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messages from pylint - need some reasoning

Hello,

I am pylinting some software of mine.

Now pylint throws messages, and I know of pylint --help-msg to get
some more text. What is missing out are explanation, WHY some things
are bad, so I am searching for explanations and ways to improve my
code:

Example:
1st) "to many local variables"
I searched big G, and found: many local variables make it harder to
refactor, as all those variables will have to be passed to the
factored-out function. Even worse when the local variables are
mutable, and have to be passed back.
Similiar explanations I am searching for

2nd) "to many statements (in function / method)
okay, shorter functions are easier to grasp. Is there any more
reason?

3rd) space before operators, space after operators, space after ","
that's just readability, or is there some deaper reasoning?

4th) maximum line length
yeah, more then 80 chars suck when outputting to punching cards; but
any 21century reason for this default? (can and have made it higer)
5th) "Too many branches"
"Used when a function or method has too many branches, making it hard
to follow."

So what is the preferred way of repairng this?

Especially if the branches are something like:

if checkforcondition1():
# inlinecode
# to handlecondition1

if checkforcondition2():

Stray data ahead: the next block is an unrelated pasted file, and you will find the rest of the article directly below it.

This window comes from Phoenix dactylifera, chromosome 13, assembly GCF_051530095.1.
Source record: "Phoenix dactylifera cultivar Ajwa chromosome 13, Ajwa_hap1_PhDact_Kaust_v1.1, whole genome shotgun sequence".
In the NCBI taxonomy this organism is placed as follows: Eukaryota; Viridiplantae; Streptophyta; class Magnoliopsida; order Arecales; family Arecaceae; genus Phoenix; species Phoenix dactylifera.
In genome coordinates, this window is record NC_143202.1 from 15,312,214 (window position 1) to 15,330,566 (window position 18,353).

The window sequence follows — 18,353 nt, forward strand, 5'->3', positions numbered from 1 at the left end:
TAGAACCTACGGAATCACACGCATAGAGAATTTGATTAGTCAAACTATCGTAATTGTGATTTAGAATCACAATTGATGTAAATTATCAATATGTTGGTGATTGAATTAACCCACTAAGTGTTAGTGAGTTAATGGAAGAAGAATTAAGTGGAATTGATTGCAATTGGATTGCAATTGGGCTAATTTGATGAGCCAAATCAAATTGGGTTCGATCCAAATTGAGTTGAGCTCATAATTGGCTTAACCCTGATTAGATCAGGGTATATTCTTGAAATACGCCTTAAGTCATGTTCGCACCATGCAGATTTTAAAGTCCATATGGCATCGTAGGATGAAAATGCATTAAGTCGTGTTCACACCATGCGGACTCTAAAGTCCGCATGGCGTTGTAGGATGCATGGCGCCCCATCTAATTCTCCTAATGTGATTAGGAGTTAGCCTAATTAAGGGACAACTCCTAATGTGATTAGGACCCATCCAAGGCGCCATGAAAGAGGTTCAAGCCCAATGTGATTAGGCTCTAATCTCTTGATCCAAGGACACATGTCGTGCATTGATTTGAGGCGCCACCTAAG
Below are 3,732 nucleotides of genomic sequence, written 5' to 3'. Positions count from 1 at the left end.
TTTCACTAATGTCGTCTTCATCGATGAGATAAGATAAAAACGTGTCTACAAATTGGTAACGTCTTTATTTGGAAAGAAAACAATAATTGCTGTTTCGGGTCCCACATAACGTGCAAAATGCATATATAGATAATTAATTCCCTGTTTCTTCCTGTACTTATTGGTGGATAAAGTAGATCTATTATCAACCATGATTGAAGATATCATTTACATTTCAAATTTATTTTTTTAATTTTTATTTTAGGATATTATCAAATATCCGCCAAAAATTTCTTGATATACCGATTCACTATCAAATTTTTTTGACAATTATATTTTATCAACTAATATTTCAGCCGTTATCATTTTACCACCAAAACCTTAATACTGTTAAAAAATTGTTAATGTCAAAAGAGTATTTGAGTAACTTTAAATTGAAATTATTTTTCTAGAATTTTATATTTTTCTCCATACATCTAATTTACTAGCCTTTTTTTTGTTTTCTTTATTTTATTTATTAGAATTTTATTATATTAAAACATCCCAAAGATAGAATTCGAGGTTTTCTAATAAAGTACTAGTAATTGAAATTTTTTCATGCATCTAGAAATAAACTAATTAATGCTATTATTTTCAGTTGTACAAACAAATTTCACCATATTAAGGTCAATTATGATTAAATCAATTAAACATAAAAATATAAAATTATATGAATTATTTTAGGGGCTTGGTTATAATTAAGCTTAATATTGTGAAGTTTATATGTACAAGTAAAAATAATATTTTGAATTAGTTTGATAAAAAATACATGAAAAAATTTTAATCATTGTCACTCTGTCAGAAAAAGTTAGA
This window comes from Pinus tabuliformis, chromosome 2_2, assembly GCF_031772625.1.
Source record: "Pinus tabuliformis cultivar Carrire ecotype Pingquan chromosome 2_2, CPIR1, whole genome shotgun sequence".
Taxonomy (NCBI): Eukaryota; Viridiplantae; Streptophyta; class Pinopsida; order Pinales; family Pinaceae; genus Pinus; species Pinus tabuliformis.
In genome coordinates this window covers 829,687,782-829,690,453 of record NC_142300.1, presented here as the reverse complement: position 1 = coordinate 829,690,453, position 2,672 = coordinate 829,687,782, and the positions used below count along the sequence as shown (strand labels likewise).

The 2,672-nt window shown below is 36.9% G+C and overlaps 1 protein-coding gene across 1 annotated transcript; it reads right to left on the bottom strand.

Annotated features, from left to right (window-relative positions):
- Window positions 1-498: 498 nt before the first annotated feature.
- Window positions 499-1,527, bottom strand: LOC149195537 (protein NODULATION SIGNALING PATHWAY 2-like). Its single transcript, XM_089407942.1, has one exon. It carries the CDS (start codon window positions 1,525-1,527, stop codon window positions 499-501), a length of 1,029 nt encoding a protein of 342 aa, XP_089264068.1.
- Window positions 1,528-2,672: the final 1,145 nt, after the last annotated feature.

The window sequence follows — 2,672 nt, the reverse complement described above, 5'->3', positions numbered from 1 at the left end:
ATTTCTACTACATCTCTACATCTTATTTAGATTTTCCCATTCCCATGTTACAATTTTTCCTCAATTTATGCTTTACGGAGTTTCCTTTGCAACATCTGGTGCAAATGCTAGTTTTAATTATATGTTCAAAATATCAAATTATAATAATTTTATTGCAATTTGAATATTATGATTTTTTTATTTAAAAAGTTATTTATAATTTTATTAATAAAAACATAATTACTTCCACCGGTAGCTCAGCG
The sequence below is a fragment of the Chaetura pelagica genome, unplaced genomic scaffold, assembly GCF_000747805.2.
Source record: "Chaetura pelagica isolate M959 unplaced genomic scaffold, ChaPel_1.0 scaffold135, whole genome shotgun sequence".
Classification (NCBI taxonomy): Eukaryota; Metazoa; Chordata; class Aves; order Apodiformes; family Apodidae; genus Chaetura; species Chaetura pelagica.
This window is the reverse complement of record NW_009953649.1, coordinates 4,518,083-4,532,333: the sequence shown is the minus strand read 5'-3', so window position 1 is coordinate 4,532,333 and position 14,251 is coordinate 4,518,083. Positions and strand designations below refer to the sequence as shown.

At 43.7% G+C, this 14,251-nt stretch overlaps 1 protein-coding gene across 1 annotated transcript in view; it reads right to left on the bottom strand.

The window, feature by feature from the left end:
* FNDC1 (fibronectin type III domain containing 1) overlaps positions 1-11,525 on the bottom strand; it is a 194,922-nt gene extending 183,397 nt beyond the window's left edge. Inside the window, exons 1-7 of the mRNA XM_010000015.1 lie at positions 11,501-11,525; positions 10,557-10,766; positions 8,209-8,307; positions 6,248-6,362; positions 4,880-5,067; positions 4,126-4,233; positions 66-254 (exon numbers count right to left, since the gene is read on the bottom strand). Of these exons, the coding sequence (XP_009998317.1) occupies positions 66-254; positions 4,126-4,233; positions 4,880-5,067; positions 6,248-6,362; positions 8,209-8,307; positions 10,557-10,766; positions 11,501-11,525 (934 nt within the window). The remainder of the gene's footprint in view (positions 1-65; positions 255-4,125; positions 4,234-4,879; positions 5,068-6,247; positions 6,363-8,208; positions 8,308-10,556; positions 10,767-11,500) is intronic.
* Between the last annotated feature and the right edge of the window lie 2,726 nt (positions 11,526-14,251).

# inlinecode
# to handlecondition1

[...]

and multiple conditions can be present at the same time.

Something like mytodolist=[ (tester1, handler1), (tester2,
handler2), ...] and

for tester, handler in mytodolist:
if tester(situation):
handler(situation)

would get rid of the branches; BUT... I cannot see how that is really
easier to follow.
Who can give me some hints to improve my code or arguments to switch
of that warnings?

best wishes,

Harald

Oct 17 '08 #1
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2 Replies
On Fri, 17 Oct 2008 00:59:16 -0700, GHUM wrote:
Example:
1st) "to many local variables"
I searched big G, and found: many local variables make it harder to
refactor, as all those variables will have to be passed to the
factored-out function. Even worse when the local variables are mutable,
and have to be passed back.
Many local variables can also make it harder to follow what the function
is doing. As rule of thumb a function should do "just one thing", many
variables indicate the function might be doing too much. Or maybe, if
most of the variables belong together somehow, they are candidates for a
class to encapsulate them.

Pylint's default limit is set to 15. So there are more than 15 named
things one has to follow when that message appears.
Similiar explanations I am searching for

2nd) "to many statements (in function / method) okay, shorter functions
are easier to grasp. Is there any more reason?
I think that's *the* reason. Especially in a such a high level language
like Python most things can be expressed quite compact but still
readable. Huge function bodies are an indicator that a function is doing
too much and not just "one thing".

The more code in the function the higher the risk of many nested
indentations and hitting the maximum line length guide.
4th) maximum line length
yeah, more then 80 chars suck when outputting to punching cards; but any